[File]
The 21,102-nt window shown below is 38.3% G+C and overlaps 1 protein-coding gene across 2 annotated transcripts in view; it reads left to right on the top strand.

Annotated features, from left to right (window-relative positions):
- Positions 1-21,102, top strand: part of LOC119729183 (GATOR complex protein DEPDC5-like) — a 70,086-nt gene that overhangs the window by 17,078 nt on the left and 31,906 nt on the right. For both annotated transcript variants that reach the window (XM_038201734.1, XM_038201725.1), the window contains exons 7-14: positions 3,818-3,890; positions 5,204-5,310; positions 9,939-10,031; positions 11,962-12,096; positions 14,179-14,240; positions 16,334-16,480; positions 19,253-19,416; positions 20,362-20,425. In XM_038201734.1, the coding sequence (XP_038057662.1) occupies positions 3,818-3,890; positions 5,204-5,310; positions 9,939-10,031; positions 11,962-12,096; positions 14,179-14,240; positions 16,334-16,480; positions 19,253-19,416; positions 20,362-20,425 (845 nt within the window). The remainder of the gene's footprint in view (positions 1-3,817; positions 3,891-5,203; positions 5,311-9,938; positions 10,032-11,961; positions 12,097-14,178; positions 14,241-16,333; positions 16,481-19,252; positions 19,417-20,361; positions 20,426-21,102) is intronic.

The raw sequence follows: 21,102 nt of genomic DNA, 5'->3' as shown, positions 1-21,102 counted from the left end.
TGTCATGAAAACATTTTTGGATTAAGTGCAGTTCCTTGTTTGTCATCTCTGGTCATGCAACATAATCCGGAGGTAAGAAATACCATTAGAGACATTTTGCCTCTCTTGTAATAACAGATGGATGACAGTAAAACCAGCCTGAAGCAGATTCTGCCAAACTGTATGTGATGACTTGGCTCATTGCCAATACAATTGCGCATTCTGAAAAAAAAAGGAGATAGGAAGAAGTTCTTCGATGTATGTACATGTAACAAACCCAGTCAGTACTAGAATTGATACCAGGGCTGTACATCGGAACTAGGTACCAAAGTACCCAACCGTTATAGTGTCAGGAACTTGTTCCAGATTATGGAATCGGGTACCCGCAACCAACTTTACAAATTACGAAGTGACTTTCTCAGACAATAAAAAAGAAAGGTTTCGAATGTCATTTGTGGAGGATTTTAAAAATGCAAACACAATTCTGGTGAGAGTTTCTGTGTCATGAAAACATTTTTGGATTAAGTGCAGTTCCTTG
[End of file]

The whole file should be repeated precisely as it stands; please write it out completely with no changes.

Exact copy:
The 21,102-nt window shown below is 38.3% G+C and overlaps 1 protein-coding gene across 2 annotated transcripts in view; it reads left to right on the top strand.

Annotated features, from left to right (window-relative positions):
- Positions 1-21,102, top strand: part of LOC119729183 (GATOR complex protein DEPDC5-like) — a 70,086-nt gene that overhangs the window by 17,078 nt on the left and 31,906 nt on the right. For both annotated transcript variants that reach the window (XM_038201734.1, XM_038201725.1), the window contains exons 7-14: positions 3,818-3,890; positions 5,204-5,310; positions 9,939-10,031; positions 11,962-12,096; positions 14,179-14,240; positions 16,334-16,480; positions 19,253-19,416; positions 20,362-20,425. In XM_038201734.1, the coding sequence (XP_038057662.1) occupies positions 3,818-3,890; positions 5,204-5,310; positions 9,939-10,031; positions 11,962-12,096; positions 14,179-14,240; positions 16,334-16,480; positions 19,253-19,416; positions 20,362-20,425 (845 nt within the window). The remainder of the gene's footprint in view (positions 1-3,817; positions 3,891-5,203; positions 5,311-9,938; positions 10,032-11,961; positions 12,097-14,178; positions 14,241-16,333; positions 16,481-19,252; positions 19,417-20,361; positions 20,426-21,102) is intronic.

The raw sequence follows: 21,102 nt of genomic DNA, 5'->3' as shown, positions 1-21,102 counted from the left end.
TGTCATGAAAACATTTTTGGATTAAGTGCAGTTCCTTGTTTGTCATCTCTGGTCATGCAACATAATCCGGAGGTAAGAAATACCATTAGAGACATTTTGCCTCTCTTGTAATAACAGATGGATGACAGTAAAACCAGCCTGAAGCAGATTCTGCCAAACTGTATGTGATGACTTGGCTCATTGCCAATACAATTGCGCATTCTGAAAAAAAAAGGAGATAGGAAGAAGTTCTTCGATGTATGTACATGTAACAAACCCAGTCAGTACTAGAATTGATACCAGGGCTGTACATCGGAACTAGGTACCAAAGTACCCAACCGTTATAGTGTCAGGAACTTGTTCCAGATTATGGAATCGGGTACCCGCAACCAACTTTACAAATTACGAAGTGACTTTCTCAGACAATAAAAAAGAAAGGTTTCGAATGTCATTTGTGGAGGATTTTAAAAATGCAAACACAATTCTGGTGAGAGTTTCTGTGTCATGAAAACATTTTTGGATTAAGTGCAGTTCCTTG